A. Standard of Review
"Our standard of review of an appeal from summary judgment is de novo; such judgment is appropriate only when the record shows that 'there is no genuine issue as to any material fact and that any party is entitled to a judgment as a matter of law.' " In re Will of Jones , 362 N.C. 569, 573, 669 S.E.2d 572, 576 (2008) (quoting Forbis v. Neal , 361 N.C. 519, 524, 649 S.E.2d 382, 385 (2007) ).
In its order granting summary judgment in favor of plaintiffs, the trial court awarded, inter alia , liquidated damages in the amount of $37,685.98, plus interest. Defendants contend that this was error, because the provision of the lease establishing liquidated damages was void.
Section 20 of the lease, addressing hours and conduct of business, required defendants to operate continuously during the term of the lease, and provided that:
In the event of a Default by Tenant of any of the conditions in this Article 20, Landlord shall have, in addition to any and all remedies herein provided, the right at its option to collect not only the Minimum Rent, but Additional Rent at the rate of one three hundred and sixty fifth (1/365th)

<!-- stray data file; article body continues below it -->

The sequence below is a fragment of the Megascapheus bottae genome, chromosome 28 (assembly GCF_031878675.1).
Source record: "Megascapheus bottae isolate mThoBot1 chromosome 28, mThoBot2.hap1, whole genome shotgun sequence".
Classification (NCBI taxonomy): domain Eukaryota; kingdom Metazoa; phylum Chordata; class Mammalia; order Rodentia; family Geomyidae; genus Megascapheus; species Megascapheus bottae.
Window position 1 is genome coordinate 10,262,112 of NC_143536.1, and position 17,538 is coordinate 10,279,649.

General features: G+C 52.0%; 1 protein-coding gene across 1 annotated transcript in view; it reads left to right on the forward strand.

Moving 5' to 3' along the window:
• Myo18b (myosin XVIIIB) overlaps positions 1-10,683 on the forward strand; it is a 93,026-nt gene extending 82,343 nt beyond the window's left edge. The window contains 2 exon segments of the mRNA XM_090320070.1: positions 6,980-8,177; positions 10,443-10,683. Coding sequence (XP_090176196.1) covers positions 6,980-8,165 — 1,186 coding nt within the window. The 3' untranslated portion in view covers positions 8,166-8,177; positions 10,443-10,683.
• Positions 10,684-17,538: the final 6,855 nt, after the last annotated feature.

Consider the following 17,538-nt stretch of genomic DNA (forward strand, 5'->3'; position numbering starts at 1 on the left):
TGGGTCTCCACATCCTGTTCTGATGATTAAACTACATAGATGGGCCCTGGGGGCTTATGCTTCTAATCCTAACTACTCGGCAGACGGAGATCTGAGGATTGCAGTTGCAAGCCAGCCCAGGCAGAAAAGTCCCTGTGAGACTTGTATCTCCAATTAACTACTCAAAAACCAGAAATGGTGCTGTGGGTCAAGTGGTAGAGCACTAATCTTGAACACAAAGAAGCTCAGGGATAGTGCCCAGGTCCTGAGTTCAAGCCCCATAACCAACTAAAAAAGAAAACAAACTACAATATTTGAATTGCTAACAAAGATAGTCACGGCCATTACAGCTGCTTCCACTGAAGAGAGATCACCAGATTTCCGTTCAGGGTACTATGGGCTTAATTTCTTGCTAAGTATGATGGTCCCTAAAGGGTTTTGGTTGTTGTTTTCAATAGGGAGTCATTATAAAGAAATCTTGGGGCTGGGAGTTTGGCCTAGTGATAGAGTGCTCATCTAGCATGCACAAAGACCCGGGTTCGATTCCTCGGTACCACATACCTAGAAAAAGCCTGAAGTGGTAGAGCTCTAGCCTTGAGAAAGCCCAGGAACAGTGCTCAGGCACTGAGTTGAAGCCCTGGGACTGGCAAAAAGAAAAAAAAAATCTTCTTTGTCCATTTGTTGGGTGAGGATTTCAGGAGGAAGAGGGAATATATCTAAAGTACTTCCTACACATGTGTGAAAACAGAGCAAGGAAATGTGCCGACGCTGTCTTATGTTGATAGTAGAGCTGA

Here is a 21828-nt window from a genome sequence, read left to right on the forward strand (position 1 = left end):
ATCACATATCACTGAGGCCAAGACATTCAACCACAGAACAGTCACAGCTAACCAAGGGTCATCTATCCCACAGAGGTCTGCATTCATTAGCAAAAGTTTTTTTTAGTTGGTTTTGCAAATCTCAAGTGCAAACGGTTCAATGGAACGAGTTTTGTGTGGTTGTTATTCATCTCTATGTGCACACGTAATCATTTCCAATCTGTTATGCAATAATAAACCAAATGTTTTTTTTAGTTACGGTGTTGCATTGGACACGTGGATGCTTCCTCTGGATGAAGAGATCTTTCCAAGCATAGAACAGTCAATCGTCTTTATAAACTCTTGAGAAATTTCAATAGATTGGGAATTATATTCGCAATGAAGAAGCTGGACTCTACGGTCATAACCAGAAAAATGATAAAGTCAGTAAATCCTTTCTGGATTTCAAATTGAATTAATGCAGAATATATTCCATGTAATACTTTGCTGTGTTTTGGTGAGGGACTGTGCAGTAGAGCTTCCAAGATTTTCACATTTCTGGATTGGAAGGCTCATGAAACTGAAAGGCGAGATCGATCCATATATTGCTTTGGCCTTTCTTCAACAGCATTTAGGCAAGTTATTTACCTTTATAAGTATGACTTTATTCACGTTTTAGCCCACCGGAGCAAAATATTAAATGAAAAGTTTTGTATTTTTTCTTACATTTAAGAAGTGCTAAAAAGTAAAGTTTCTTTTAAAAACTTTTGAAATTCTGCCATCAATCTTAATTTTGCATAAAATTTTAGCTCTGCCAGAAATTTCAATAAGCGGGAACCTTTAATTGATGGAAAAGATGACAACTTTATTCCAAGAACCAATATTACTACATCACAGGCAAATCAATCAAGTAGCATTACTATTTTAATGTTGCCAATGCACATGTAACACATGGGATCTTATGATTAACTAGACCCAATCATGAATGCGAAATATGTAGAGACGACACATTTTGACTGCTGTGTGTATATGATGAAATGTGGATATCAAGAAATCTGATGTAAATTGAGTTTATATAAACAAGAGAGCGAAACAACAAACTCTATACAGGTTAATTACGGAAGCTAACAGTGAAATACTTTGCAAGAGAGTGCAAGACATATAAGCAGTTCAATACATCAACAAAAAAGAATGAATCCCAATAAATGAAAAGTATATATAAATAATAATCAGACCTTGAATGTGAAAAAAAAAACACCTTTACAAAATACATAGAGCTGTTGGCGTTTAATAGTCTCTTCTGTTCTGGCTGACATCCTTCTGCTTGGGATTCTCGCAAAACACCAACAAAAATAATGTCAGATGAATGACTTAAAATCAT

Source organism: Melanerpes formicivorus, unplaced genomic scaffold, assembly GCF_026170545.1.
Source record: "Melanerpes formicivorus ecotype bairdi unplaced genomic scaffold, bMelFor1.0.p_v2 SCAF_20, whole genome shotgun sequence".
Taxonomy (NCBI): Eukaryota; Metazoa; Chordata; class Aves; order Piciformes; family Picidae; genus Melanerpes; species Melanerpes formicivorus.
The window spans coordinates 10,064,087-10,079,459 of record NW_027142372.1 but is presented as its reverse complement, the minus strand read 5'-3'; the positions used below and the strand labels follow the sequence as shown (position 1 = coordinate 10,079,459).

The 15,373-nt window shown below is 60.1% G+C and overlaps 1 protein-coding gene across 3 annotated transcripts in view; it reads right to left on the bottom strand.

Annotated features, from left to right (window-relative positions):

*441of the amount of the annual Minimum Rent for each day Tenant is in Default or Breach of the provisions of this Article. Landlord and Tenant specifically acknowledge that the Additional Rent remedy provided for in the immediately preceding sentence is a provision for liquidated damages and is not a penalty, that the damages which Landlord is likely to suffer should Tenant breach any of the conditions in this Article are impossible to calculate at the time this Lease is executed, and because of its indefiniteness or uncertainty, the amount stipulated is a reasonable estimate of the damages which would probably be caused by a Breach or is reasonably proportionate to the [damages]
*929which would be caused by such Breach, and the parties have specifically negotiated this provision, without which Landlord would not have entered into this Lease.
Defendants concede that they did not operate continuously for the term of the lease, thus violating Section 20, and that, if the "Additional Rent" described above is not a void provision, defendants would be liable for the amount described. However, defendants contend that this is a "double damage provision," and thus void.